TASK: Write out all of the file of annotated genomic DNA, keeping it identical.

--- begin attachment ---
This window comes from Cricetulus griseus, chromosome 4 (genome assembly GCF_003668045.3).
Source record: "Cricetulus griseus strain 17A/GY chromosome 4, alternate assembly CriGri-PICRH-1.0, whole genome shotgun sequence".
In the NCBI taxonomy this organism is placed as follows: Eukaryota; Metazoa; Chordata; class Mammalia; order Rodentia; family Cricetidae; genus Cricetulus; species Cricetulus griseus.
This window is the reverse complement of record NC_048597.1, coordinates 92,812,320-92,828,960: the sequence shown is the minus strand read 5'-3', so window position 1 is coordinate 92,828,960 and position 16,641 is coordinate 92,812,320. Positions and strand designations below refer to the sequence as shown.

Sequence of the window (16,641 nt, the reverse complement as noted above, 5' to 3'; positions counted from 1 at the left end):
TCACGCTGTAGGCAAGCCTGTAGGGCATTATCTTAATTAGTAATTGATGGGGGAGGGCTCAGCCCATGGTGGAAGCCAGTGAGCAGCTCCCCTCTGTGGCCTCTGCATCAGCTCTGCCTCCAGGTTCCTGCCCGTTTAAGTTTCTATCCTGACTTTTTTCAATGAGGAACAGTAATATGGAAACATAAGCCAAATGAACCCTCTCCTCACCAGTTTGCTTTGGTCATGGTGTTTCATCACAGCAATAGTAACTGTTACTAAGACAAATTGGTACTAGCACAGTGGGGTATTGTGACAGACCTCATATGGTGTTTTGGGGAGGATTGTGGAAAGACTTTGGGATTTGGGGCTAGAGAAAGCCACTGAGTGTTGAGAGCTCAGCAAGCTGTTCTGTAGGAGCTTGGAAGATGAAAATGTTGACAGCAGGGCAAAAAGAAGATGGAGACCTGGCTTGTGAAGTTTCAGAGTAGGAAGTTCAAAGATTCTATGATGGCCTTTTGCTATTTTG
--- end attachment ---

This window comes from Cricetulus griseus, chromosome 4 (genome assembly GCF_003668045.3).
Source record: "Cricetulus griseus strain 17A/GY chromosome 4, alternate assembly CriGri-PICRH-1.0, whole genome shotgun sequence".
In the NCBI taxonomy this organism is placed as follows: Eukaryota; Metazoa; Chordata; class Mammalia; order Rodentia; family Cricetidae; genus Cricetulus; species Cricetulus griseus.
This window is the reverse complement of record NC_048597.1, coordinates 92,812,320-92,828,960: the sequence shown is the minus strand read 5'-3', so window position 1 is coordinate 92,828,960 and position 16,641 is coordinate 92,812,320. Positions and strand designations below refer to the sequence as shown.

Sequence of the window (16,641 nt, the reverse complement as noted above, 5' to 3'; positions counted from 1 at the left end):
TCACGCTGTAGGCAAGCCTGTAGGGCATTATCTTAATTAGTAATTGATGGGGGAGGGCTCAGCCCATGGTGGAAGCCAGTGAGCAGCTCCCCTCTGTGGCCTCTGCATCAGCTCTGCCTCCAGGTTCCTGCCCGTTTAAGTTTCTATCCTGACTTTTTTCAATGAGGAACAGTAATATGGAAACATAAGCCAAATGAACCCTCTCCTCACCAGTTTGCTTTGGTCATGGTGTTTCATCACAGCAATAGTAACTGTTACTAAGACAAATTGGTACTAGCACAGTGGGGTATTGTGACAGACCTCATATGGTGTTTTGGGGAGGATTGTGGAAAGACTTTGGGATTTGGGGCTAGAGAAAGCCACTGAGTGTTGAGAGCTCAGCAAGCTGTTCTGTAGGAGCTTGGAAGATGAAAATGTTGACAGCAGGGCAAAAAGAAGATGGAGACCTGGCTTGTGAAGTTTCAGAGTAGGAAGTTCAAAGATTCTATGATGGCCTTTTGCTATTTTG